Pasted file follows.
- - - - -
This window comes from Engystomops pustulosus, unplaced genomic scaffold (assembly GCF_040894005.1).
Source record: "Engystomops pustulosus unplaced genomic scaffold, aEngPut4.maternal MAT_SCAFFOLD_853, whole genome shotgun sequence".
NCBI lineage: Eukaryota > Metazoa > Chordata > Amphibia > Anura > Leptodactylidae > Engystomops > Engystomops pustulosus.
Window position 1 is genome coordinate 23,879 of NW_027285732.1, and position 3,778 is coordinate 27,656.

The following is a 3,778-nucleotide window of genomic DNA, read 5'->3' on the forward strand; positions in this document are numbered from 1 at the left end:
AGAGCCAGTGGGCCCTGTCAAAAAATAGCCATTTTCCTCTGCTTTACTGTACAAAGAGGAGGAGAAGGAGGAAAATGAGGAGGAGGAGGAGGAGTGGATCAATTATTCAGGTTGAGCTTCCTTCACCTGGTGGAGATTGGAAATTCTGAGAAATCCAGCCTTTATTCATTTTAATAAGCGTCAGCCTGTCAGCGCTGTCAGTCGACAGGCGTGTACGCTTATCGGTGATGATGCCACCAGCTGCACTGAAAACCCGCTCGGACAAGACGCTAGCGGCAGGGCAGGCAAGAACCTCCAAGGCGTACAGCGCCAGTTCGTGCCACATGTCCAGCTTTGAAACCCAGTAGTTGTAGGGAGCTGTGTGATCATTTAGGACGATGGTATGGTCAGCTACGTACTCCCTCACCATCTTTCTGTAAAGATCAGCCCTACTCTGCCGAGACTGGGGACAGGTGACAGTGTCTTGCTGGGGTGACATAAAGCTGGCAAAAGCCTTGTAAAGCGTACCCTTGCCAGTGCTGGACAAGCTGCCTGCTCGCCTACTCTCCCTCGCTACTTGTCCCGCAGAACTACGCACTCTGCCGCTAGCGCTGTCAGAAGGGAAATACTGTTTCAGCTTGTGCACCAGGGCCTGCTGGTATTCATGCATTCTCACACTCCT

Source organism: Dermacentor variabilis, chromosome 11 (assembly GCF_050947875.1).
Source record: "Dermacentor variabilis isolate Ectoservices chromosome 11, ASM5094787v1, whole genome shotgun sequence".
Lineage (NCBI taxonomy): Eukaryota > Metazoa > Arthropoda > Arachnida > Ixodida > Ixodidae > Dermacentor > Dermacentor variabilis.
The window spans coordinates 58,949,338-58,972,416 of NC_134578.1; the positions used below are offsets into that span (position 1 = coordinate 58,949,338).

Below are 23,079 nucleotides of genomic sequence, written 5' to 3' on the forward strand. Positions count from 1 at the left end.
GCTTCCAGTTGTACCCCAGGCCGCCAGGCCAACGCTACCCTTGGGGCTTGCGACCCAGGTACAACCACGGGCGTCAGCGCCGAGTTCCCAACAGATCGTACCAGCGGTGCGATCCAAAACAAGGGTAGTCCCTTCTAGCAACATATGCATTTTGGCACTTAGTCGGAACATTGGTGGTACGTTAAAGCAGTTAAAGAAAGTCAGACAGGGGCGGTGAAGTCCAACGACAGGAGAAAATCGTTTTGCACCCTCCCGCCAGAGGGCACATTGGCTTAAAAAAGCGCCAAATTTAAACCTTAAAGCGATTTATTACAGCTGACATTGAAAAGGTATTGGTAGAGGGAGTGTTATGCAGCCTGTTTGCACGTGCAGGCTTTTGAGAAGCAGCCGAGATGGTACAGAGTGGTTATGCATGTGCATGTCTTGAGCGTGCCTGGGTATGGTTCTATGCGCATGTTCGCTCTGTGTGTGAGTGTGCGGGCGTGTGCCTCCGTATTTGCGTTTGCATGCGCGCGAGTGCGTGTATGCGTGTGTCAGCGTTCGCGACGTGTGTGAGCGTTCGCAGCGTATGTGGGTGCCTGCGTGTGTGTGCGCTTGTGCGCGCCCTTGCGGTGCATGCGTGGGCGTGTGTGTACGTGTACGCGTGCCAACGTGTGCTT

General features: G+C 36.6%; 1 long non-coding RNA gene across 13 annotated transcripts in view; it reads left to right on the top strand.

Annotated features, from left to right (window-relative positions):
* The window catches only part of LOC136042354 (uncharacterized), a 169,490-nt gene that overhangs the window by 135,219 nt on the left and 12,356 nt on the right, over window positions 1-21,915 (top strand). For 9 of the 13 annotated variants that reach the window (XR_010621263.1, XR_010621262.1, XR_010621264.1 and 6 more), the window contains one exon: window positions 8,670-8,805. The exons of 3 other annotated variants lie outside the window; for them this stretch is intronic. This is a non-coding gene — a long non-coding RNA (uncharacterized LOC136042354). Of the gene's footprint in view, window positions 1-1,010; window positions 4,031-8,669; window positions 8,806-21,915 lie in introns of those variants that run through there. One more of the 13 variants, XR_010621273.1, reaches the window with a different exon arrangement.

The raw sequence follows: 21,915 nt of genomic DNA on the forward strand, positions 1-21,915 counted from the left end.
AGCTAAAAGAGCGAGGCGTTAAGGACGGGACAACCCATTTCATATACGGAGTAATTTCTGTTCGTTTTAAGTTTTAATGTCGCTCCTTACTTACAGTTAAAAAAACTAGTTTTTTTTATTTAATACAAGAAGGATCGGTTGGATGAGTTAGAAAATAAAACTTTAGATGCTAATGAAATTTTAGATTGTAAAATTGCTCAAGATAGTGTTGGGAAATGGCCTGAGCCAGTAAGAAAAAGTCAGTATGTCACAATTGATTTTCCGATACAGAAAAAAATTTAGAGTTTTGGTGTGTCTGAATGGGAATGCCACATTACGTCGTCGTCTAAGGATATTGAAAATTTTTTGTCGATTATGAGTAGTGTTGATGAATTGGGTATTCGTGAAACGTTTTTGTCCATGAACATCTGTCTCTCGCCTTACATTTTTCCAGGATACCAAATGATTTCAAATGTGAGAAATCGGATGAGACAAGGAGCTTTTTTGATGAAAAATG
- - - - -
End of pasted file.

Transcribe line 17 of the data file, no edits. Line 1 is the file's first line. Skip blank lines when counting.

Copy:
AGCTAAAAGAGCGAGGCGTTAAGGACGGGACAACCCATTTCATATACGGAGTAATTTCTGTTCGTTTTAAGTTTTAATGTCGCTCCTTACTTACAGTTAAAAAAACTAGTTTTTTTTATTTAATACAAGAAGGATCGGTTGGATGAGTTAGAAAATAAAACTTTAGATGCTAATGAAATTTTAGATTGTAAAATTGCTCAAGATAGTGTTGGGAAATGGCCTGAGCCAGTAAGAAAAAGTCAGTATGTCACAATTGATTTTCCGATACAGAAAAAAATTTAGAGTTTTGGTGTGTCTGAATGGGAATGCCACATTACGTCGTCGTCTAAGGATATTGAAAATTTTTTGTCGATTATGAGTAGTGTTGATGAATTGGGTATTCGTGAAACGTTTTTGTCCATGAACATCTGTCTCTCGCCTTACATTTTTCCAGGATACCAAATGATTTCAAATGTGAGAAATCGGATGAGACAAGGAGCTTTTTTGATGAAAAATG